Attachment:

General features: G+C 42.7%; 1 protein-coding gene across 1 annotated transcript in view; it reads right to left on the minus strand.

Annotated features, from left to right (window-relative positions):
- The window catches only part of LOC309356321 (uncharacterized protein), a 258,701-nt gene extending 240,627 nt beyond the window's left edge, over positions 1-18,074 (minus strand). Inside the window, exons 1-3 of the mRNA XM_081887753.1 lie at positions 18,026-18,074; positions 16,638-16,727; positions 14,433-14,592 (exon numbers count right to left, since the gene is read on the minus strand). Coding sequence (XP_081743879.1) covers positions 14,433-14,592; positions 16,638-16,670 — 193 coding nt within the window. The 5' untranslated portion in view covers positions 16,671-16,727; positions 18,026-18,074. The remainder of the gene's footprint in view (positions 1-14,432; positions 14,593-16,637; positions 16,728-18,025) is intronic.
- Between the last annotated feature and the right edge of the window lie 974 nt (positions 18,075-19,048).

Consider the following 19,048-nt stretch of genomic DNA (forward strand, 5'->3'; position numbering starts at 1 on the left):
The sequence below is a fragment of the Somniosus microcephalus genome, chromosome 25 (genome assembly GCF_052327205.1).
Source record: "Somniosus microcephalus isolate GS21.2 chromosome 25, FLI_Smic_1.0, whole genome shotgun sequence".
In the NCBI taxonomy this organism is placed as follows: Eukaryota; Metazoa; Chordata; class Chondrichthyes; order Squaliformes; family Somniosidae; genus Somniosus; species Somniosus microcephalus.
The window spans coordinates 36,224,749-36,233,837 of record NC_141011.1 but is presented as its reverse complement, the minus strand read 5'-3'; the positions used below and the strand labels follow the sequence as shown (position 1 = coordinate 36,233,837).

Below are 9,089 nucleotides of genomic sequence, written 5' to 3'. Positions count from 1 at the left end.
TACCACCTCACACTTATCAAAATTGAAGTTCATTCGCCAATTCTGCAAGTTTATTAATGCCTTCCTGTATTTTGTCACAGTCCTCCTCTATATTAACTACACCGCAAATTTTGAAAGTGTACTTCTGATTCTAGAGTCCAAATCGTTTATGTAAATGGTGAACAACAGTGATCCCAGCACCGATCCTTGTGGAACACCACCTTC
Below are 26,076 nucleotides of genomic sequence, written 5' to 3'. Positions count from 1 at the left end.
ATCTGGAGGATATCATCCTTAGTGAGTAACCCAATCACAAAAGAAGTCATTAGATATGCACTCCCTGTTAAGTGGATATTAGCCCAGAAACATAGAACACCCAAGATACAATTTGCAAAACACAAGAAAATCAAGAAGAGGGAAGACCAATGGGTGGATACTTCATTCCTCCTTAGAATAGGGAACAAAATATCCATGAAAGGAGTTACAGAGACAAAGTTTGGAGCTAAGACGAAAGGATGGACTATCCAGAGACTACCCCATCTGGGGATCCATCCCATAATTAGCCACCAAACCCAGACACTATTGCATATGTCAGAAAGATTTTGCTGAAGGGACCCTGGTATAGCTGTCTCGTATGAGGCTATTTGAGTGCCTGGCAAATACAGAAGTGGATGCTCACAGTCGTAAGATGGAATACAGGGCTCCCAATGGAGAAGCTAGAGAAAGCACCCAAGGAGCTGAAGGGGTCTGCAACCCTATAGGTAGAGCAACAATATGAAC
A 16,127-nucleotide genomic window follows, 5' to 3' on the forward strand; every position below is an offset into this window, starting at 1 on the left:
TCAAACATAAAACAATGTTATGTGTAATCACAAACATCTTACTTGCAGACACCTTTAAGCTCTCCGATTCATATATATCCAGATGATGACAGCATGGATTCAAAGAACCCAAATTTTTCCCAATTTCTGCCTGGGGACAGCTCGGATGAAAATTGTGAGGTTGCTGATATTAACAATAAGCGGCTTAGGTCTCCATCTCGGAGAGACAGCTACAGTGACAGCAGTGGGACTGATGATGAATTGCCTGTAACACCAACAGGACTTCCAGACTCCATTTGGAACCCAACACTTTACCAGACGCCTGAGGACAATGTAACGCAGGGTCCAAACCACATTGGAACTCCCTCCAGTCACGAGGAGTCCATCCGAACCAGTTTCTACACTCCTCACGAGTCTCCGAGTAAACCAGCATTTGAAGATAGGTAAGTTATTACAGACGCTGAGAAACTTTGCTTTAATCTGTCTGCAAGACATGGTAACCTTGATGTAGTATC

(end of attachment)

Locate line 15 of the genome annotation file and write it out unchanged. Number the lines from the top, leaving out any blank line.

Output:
TCAAACATAAAACAATGTTATGTGTAATCACAAACATCTTACTTGCAGACACCTTTAAGCTCTCCGATTCATATATATCCAGATGATGACAGCATGGATTCAAAGAACCCAAATTTTTCCCAATTTCTGCCTGGGGACAGCTCGGATGAAAATTGTGAGGTTGCTGATATTAACAATAAGCGGCTTAGGTCTCCATCTCGGAGAGACAGCTACAGTGACAGCAGTGGGACTGATGATGAATTGCCTGTAACACCAACAGGACTTCCAGACTCCATTTGGAACCCAACACTTTACCAGACGCCTGAGGACAATGTAACGCAGGGTCCAAACCACATTGGAACTCCCTCCAGTCACGAGGAGTCCATCCGAACCAGTTTCTACACTCCTCACGAGTCTCCGAGTAAACCAGCATTTGAAGATAGGTAAGTTATTACAGACGCTGAGAAACTTTGCTTTAATCTGTCTGCAAGACATGGTAACCTTGATGTAGTATC